On the other hand, this technology, among other concerns, meant that Columbia was very slow to sign rock ‘n’ roll musicians. Aside from Johnny Cash and Carl Perkins — who signed as country artists — the company missed out on the first waves of rock ‘n’ roll altogether, largely because the new genre was motivated by sales of 45 singles rather than longer 33 1/3 records. While Elvis was ascendant, Columbia focused on show tunes, pop standards, jazz, and classical, which sold reasonably well but portrayed the company as fussy, unhip and out of touch.

Even with the early success of Cash and Bob Dylan, it wasn’t until the mid-1960s that Columbia began signing rock acts like Janis Joplin, Blood Sweat & Tears and Johnny Winter — and, later, Bruce Springsteen, Elvis Costello and, well, Toto. During this time, the company adopted as its advertising motto “360 Sound,” which promised a new emphasis on high-fidelity recording. This period is arguably the label’s heyday, and Wilentz treats executives like Clive Davis and Walter Yetnikoff, not to mention talent scouts like Art Satherley and the infamous John Hammond, with as much reverence as the popular artists they signed and shepherded.

That approach makes for an odd but necessary history, especially considering that major labels and the people who run them are regularly vilified by many listeners. But the primary impression of “360 Sound” is that the current dire straits of the recording industry are nothing new. Labels remain slow to adopt new technology but quick to exploit trends, always on the hunt for the elusive crossover artist and always flooding the market with knockoffs of whatever may be popular. Slumping sales and fading relevance, however, may in fact be the default mode of the industry, with the successes of the 1940s and the 1960s little more than flukes — sharp spikes in a rather static line.

And yet, just a few weeks ago, “Red,” the fourth album by Nashville-based singer-songwriter Taylor Swift, became only the 18th long-player to sell more than a million copies in its first week of release (at least since SoundScan began tracking sales about 20 years ago). Three of those 18 best-sellers have been released in the past four years alone (Lady Gaga’s “Born This Way” and Lil Wayne’s “Tha Carter III”). Those may not be early ’90s numbers, when every release by Nirvana or Pearl Jam was a pop-cultural event, but they do suggest a major-label market defined by aggressive promotional tactics (“Red” could be ordered with a Papa John’s pizza) and a handful of huge stars on their rosters.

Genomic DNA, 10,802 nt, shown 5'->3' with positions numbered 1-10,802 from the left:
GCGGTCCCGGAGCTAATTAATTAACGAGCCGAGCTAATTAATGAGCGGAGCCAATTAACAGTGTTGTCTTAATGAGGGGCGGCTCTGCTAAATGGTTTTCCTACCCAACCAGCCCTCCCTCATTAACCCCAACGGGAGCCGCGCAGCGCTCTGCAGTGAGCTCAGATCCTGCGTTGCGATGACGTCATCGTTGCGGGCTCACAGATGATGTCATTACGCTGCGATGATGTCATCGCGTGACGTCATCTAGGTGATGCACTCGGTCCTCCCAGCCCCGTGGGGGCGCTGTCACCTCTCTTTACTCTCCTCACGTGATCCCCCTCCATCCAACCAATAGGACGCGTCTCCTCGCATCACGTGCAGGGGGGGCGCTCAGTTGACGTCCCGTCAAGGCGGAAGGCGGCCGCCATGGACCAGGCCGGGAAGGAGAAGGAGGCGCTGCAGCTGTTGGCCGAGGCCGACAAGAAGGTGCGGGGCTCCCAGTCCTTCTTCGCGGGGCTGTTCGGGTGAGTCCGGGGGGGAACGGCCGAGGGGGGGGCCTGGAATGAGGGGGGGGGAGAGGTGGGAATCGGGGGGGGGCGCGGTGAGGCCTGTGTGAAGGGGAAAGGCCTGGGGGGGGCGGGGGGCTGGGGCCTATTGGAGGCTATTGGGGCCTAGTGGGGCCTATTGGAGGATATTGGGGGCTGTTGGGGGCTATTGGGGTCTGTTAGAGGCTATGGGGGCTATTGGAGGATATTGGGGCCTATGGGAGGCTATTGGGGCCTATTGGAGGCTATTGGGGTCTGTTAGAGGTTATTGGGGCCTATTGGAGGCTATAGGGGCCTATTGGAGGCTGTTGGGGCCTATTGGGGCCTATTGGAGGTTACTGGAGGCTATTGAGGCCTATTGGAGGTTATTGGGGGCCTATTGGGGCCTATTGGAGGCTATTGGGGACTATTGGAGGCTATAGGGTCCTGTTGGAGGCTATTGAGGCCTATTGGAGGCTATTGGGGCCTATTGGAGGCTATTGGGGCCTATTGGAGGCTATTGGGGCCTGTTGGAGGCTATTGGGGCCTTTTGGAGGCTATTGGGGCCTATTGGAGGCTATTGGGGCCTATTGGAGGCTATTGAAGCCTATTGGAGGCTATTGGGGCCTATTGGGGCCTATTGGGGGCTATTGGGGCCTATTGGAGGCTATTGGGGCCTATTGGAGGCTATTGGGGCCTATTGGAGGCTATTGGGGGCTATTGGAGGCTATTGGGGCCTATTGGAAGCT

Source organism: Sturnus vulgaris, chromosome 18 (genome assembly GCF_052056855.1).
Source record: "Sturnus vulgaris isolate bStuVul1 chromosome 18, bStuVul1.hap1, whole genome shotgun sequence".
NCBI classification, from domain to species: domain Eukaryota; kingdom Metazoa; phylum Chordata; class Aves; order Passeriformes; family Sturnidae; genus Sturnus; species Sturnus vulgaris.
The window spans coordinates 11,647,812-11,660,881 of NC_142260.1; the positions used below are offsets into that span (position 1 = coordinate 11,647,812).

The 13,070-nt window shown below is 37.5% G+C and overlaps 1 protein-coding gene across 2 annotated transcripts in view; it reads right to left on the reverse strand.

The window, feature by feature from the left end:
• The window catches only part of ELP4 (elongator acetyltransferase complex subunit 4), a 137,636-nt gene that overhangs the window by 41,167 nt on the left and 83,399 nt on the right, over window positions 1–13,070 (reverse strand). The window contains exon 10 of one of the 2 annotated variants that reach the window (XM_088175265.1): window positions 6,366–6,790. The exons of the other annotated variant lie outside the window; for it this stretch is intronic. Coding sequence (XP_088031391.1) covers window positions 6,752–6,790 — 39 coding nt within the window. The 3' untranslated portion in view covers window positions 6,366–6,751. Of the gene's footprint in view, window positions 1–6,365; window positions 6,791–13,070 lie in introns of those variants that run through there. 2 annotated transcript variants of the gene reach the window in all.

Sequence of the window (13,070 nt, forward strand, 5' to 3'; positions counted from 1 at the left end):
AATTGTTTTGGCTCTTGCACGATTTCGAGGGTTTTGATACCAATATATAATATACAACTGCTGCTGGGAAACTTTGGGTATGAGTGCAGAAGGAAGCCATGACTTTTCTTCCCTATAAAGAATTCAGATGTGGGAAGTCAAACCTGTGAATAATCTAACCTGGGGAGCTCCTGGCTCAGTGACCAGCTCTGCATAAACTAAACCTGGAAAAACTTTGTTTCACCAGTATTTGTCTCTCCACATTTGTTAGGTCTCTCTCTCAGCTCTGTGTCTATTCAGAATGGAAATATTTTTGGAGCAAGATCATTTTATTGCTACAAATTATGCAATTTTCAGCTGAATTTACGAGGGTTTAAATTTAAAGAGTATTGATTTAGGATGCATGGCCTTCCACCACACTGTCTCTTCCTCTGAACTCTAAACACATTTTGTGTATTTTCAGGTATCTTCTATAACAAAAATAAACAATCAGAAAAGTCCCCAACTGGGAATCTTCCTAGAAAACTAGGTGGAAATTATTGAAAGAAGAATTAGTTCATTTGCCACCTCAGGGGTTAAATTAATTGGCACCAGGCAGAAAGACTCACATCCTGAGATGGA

None of those artists, however, is signed to Columbia. But don’t cry for the label: In addition to the cast of “Glee” and the anonymous rockers Train, the label is still riding high on the incredible success of Adele’s “21,” which set up residence on the Billboard album charts in 2011, sold more than 10 million copies, won more Grammys than the singer could carry, and proved that “good” and “popular” need not be mutually exclusive. More important, she became that rare thing record companies dream about: a crossover hit, appealing to a wide swath of audiences. “360 Sound” is full of photos of the photogenic artist, whose music — which updates old pop styles into what she calls “heartbroken soul” — neatly sums up Columbia’s past. It’s not hard to imagine the label signing her in the 1950s or 1960 and putting her in a studio with Mitch Miller or John Hammond.

Adele also defines the company’s future, pointing a way forward. Columbia’s slow, careful promotion of “21” may have paid off, but her success, however sustaining, is unrepeatable. Rather than hope to sell millions upon millions of a smash album, labels in the digital age must learn to find new opportunities to create, disseminate and profit from music of all kinds. As this hefty and fascinating history makes clear, technology not only drives music and pop culture, but also defines and redefines our very notions of success.